After just over two years of a supply chain nightmare driven by a pandemic-fueled import boom, the container ship backup for the ports of Los Angeles and Long Beach – the biggest port complex in the United States – has officially ended.
“After 25 months, and with concurrence of the Ports of Los Angeles and Long Beach, the Pacific Maritime Association (PMA), and the Pacific Merchant Shipping Association (PMSA), the container ship backup for the ports of Los Angeles and Long Beach has ended,” announced Captain Kip Louttit, Executive Director of the Marine Exchange of Southern California.
In November 2021, the PMA, PMSA, and Marine Exchange introduced a new queuing process to improve safety and air quality off of Southern California. The updated system essentially established a “Safety and Air Quality Area” (SAQA) extending 150 miles from the coast that inbound trans-pacific containerships are requested to avoid while waiting for berth at the ports. It also changes how ships have historically entered the berthing queue.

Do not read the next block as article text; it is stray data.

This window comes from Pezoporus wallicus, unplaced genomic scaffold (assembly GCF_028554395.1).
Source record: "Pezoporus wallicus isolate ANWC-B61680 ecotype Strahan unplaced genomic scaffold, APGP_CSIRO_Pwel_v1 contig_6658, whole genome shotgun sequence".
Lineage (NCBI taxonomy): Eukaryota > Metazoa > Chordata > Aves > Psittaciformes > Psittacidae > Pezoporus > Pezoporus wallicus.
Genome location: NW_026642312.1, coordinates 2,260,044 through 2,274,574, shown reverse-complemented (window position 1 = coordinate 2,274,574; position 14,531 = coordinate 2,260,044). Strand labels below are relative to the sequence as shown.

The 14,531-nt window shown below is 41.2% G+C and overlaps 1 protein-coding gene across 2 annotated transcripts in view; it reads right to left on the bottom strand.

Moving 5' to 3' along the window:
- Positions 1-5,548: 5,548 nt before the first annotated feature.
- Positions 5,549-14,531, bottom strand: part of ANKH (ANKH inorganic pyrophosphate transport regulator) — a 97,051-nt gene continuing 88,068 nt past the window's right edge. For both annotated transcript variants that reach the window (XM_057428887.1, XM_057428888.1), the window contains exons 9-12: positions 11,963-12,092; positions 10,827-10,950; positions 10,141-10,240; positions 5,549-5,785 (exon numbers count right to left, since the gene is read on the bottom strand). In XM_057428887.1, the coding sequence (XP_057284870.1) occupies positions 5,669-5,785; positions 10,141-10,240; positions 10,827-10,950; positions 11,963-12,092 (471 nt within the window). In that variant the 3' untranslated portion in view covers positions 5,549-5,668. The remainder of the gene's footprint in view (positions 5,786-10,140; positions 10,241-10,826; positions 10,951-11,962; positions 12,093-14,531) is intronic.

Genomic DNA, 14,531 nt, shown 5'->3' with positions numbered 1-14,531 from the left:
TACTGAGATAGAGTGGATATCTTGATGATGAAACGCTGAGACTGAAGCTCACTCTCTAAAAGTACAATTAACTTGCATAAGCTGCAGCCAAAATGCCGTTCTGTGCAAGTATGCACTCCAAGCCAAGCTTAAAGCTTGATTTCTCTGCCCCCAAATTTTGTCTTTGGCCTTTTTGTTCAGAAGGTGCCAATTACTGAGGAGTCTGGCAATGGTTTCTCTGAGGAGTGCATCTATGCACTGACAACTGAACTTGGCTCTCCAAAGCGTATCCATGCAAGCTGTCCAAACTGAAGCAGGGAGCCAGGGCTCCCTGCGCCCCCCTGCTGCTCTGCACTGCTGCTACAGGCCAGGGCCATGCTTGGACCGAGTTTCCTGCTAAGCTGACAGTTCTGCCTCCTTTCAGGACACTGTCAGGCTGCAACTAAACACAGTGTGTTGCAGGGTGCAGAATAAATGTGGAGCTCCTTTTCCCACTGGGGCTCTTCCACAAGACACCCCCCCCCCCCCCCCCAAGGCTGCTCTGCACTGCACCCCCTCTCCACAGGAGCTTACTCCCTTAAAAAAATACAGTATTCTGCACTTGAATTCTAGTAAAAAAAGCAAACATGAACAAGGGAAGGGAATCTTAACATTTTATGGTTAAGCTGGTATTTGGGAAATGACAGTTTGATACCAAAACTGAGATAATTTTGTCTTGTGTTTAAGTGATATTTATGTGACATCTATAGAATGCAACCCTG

The backup went from zero to 42 between 15 Oct 2020 to Feb 2021 and then
dropped to 9 in June 2021. It then increased through the late summer and fall of 2021 to a peak of 109 on 9 January 2022. After dropping to single digits in the past month, it fell to zero this week.
For comparison, a year ago, 22 Nov 2021, the backup was 81 container ships of which 61 were inside 25/40 miles of the ports and 20 were outside the SAQA,” noted Capt. Louttit. “This was 8 days after the implementation of the new queuing system for labor.
“The New Queuing System for Labor commenced on 16 November 2021. The new system didn’t solve the backup but moved the backed-up container ships 50-150 miles offshore, outside the safety and air quality area (SAQA) where they waited. The new system worked superbly for the past 53 weeks to guide the labor allocation process, improve safety, and improve air quality.”
(Photo from Marine Exchange of Southern California)